Tag Archives: Ike

Ghosts Of Elections Past

It is still more than a year to the next Presidential election but the headlines are already there with the latest in this upcoming contest.  Even though the elections are only ever four years if you live long enough you endure or enjoy quite a few of those events.   The memories may be colored in sepia and the sounds more like echos but the recall can still be vivid.

I was too  young to have any memory of Roosevelt’s ’44 election but I do recall later hearing my Dad and his friends who were all in the War talking about the shock of his death because he was the only President they really remembered.  His death was quickly forgotten though in the turmoil of winning the War.  Berlin still had to fall and Iwo Jima and Okinawa were not yet done deals.

I do remember the newsreels at the movies about the ’48 election.  Images of Truman on the back of the train speaking inevitably to the union group and then photos of the suave Dewey.  I just remember thinking even then that Dewey didn’t look manly enough with that sissy skinny mustache.  He was no Clark Gable.  I don’t remember much reaction to the election afterward as all the adults were very much in the getting back to normal life after the War.   Mostly everyone just wanted stability and a chance to resume doing anything routine.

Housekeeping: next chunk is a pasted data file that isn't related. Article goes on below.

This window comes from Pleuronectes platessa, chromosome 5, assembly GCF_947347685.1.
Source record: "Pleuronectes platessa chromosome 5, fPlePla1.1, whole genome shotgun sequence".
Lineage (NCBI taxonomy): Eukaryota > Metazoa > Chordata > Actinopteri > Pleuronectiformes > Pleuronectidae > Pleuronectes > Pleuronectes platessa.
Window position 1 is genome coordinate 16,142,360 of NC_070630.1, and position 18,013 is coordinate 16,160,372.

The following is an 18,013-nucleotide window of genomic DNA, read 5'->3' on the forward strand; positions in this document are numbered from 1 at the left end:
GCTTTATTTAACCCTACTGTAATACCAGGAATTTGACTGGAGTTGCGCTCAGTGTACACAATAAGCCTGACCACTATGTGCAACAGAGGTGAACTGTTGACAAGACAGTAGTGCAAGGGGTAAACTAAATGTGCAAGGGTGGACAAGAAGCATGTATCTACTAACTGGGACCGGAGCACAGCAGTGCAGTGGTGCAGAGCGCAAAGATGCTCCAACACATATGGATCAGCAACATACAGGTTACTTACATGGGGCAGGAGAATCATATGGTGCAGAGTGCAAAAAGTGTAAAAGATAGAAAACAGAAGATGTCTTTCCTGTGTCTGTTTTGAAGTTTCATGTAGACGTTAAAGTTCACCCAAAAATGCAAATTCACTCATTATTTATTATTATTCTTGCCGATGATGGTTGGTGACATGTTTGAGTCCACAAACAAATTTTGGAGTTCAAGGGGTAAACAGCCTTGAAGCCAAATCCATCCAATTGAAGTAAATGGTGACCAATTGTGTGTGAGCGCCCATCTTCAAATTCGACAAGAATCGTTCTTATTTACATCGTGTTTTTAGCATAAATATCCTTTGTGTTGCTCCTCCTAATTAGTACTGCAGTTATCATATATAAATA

I was young but I definitely liked Ike just as most of the country.  He came across as that firm but fair grandfather and with a touch of the sage to him.  Even as a youngster I found Truman’s screaming and ranting a bit too much.  Besides Ike had led all those millions of men to victory and he knew how to lead.  Those ’50’s were great years.  Adlai Stevenson was the opponent both times.  He was too prissy; supposedly a real intellectual but he also had a very sharp tongue with his opponents.  He was too friendly with the Commies for the country.   You have to take into account the threat of the Commies during those years.  We really did have bomb drills at school regularly and the Commies continued to crush the Hungarians and foment wars and terror around the world.  The Commie threat wasn’t an abstraction, it was palpable.